There are many resources dedicated to preventing abuse and neglect of vulnerable adults and the elderly. The DHFS's Bureau of Aging and Long Term Care Resources provides support for and consultation to county agencies and providers. Section 46.90 of the Wisconsin Statutes requires that counties provide a published phone number for reporting elder abuse and investigating allegations of abuse, neglect, or financial exploitation. In addition, county and tribal human service agencies support county efforts in the area of adult protective services. A 2002 Joint Legislative Council Special Committee, cochaired by Sen. Robert Wirch and Rep. Suzanne Jeskewitz, examined chapter 55 and related statutes (chapters 51 and 880 and section 46.90 of the Wisconsin Statutes) and recommended changes codifying recent court decisions.43 The committee also accepted many of the recommendations made by the DHFS's Adult Protective Services Modernization Project. Changes to the guardianship laws are being separately pursued. The federal Elder Justice Act, if passed, may provide additional resources and support. The National Clearinghouse on Abuse in Later Life, through the Wisconsin Coalition Against Domestic Violence, has been a national leader in developing theories, training sessions, and policies on the overlap between domestic violence and elder abuse. Another state resource is the Board on Aging and Long Term Care's Ombudsman program. The Ombudsman's program offers many services, including complaint investigation, mediation, training, and education.44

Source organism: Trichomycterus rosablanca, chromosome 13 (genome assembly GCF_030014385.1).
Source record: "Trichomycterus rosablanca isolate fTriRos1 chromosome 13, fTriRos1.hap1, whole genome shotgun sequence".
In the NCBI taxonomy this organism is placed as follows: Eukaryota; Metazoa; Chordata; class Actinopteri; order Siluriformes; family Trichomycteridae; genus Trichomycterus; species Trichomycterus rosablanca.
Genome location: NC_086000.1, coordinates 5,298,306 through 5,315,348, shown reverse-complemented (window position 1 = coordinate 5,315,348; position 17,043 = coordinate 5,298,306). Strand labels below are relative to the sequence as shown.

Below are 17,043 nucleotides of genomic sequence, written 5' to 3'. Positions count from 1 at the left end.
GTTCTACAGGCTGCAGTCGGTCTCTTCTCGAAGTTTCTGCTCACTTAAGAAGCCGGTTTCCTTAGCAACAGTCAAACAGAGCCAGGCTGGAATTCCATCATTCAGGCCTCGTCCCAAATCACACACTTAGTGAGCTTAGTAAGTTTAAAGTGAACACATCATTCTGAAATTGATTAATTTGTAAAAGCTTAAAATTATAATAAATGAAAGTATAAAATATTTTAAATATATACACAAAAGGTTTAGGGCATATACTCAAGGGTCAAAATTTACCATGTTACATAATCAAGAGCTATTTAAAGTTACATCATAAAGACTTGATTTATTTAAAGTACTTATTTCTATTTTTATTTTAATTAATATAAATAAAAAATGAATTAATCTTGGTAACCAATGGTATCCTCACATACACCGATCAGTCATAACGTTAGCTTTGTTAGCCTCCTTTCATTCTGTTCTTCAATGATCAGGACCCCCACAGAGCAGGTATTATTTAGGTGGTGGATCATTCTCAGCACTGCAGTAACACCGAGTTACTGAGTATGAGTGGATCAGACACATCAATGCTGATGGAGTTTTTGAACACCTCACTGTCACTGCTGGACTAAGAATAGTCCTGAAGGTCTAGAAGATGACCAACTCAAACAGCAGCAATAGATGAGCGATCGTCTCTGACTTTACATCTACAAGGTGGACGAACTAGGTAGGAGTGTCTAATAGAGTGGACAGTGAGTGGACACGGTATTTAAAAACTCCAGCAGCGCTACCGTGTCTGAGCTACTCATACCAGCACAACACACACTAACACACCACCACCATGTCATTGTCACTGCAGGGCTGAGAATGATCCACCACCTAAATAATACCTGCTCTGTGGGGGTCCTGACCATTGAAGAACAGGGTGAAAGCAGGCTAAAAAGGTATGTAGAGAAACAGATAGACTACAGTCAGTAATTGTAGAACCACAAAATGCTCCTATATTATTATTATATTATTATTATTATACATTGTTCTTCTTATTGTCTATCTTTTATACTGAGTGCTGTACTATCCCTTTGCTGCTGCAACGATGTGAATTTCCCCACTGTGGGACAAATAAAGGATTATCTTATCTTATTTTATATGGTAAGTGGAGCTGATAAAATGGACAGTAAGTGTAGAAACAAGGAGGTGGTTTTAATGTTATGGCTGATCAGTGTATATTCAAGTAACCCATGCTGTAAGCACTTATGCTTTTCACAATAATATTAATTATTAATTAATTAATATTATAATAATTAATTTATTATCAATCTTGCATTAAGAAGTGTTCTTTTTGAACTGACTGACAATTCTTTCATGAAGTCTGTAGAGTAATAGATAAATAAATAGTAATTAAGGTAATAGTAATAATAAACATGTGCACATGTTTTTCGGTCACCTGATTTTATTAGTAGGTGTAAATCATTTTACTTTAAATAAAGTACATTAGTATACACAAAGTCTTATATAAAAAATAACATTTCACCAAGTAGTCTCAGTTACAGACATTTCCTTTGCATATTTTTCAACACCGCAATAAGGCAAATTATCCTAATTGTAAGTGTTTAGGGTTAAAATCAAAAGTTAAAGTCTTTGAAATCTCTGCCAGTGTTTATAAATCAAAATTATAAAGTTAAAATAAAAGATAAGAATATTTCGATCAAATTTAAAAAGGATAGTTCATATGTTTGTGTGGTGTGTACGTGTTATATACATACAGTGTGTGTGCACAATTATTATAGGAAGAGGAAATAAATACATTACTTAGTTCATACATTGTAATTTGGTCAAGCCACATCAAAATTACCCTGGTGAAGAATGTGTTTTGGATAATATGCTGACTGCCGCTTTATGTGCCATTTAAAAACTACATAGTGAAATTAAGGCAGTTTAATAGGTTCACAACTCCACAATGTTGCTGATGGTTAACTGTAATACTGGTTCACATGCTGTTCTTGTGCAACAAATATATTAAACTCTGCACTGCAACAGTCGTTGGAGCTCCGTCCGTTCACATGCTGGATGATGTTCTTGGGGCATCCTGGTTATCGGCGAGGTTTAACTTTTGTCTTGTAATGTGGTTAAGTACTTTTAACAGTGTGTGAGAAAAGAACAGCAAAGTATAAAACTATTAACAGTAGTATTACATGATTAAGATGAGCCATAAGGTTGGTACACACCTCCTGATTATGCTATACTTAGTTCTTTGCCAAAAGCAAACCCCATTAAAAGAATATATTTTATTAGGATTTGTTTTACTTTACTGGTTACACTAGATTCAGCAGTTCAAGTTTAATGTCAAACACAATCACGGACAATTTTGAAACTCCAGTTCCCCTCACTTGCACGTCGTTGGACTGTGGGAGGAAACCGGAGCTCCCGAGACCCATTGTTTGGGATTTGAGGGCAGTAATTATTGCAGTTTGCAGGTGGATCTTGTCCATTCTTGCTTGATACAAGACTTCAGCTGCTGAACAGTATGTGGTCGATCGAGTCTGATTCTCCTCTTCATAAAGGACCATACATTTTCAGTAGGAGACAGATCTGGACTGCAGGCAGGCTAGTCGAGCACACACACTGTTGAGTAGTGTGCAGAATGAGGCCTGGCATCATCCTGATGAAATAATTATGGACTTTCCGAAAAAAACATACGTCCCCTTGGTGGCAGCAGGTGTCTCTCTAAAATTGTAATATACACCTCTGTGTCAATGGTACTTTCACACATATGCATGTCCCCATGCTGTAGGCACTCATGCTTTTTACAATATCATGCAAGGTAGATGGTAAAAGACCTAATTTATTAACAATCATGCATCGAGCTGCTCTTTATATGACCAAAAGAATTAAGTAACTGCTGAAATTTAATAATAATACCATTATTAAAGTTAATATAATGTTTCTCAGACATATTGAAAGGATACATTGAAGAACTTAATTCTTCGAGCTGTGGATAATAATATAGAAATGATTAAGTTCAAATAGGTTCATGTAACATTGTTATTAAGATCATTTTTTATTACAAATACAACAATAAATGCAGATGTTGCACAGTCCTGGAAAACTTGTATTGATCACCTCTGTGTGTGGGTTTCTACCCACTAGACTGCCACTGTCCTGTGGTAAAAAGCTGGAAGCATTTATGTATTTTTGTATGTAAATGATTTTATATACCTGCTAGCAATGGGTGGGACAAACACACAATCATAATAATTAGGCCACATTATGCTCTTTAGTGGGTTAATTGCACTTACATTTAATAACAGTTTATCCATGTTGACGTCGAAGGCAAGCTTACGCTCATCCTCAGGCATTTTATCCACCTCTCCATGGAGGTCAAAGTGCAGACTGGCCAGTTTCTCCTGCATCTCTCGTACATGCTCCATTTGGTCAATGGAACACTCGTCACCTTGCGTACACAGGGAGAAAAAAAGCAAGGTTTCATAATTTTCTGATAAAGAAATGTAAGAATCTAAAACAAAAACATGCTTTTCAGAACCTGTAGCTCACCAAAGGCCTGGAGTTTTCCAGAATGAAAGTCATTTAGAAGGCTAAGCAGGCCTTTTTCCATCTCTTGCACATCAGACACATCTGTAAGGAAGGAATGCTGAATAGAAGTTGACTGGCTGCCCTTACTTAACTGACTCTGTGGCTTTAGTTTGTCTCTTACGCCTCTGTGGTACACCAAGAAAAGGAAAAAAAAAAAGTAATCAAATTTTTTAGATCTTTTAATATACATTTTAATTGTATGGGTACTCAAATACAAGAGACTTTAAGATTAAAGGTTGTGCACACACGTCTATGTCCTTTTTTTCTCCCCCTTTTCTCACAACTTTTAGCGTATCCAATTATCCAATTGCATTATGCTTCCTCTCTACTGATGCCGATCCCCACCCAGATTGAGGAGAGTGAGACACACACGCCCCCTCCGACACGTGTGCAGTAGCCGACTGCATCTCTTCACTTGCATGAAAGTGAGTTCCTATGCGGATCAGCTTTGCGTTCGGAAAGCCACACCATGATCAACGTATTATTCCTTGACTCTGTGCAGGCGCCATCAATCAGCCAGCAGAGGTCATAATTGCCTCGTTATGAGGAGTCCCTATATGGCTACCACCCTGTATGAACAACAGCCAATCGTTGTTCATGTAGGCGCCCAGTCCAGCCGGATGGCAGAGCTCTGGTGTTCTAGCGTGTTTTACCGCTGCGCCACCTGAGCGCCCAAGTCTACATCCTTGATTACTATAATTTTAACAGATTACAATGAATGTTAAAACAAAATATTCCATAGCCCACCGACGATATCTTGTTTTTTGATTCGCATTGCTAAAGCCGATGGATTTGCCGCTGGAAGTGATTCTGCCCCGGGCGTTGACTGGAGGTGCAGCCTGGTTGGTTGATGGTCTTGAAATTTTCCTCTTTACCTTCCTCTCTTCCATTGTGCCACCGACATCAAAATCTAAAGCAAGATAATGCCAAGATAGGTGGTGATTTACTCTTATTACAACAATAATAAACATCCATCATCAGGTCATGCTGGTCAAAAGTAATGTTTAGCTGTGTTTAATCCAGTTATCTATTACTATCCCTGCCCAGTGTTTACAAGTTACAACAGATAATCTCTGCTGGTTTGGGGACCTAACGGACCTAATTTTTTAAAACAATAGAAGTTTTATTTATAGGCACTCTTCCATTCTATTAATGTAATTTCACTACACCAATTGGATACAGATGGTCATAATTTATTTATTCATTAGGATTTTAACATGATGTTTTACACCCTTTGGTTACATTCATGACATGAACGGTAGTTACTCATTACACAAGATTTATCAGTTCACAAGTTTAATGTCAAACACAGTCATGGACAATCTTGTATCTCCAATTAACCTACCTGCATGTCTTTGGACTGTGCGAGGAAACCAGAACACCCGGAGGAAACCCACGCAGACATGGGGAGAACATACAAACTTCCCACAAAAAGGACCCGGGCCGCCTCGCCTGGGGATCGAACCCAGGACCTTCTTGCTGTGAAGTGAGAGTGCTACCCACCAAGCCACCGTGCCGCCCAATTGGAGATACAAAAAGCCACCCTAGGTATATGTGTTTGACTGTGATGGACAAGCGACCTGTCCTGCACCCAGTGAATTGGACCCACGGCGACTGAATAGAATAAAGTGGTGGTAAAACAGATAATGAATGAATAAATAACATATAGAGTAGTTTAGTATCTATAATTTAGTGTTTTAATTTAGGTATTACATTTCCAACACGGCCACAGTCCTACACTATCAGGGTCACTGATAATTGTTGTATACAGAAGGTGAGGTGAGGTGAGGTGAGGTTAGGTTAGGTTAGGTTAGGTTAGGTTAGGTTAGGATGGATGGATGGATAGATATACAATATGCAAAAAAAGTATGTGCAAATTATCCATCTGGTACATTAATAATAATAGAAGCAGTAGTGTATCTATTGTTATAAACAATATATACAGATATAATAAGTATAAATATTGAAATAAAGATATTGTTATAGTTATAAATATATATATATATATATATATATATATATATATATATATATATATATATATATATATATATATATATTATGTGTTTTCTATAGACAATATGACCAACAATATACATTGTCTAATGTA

In 2002, the DHFS provided additional direct service funding to counties that developed elder abuse interdisciplinary teams (I-Teams). I-Teams provide a forum to address difficult situations involving self-neglect, neglect, abuse, and exploitation. Similar models have been used successfully in addressing domestic violence and child abuse and neglect. I-Teams include representatives from law enforcement, health care, faith communities, financial institutions, the county's lead elder abuse agency, and domestic abuse and sexual assault service providers. Facilitated by the I-Teams, these providers and agencies can more effectively coordinate their prevention and intervention efforts and identify strategies for challenging cases. In addition, lead elder abuse agencies are required to have in place memorandums of understanding with law enforcement,45 to define roles and expectations in responding to situations of neglect, self-neglect, abuse, or exploitation.

    There are many other collaborative efforts in place or emerging to combat abuse and neglect of adults at risk of abuse, neglect, or exploitation. Representatives of the U.S. Attorney's Office, the Wisconsin Department of Justice, the DHFS, the Ombudsman program, and aging and disability groups meet regularly. The purpose of these meetings is to share information and to identify cases involving caregiver or entity abuse and neglect that may be prosecuted criminally or civilly through the False Claims Act.

    It is important that agencies continue to coordinate efforts and improve resources. Information must be provided to visitors, residents, family members, and providers on how to identify potential physical, emotional, and financial harm and report it. The DHFS goal is to end mistreatment of Wisconsin's most vulnerable citizens. The regulatory efforts focused on systems and individuals described in this article are critical means to achieving that goal.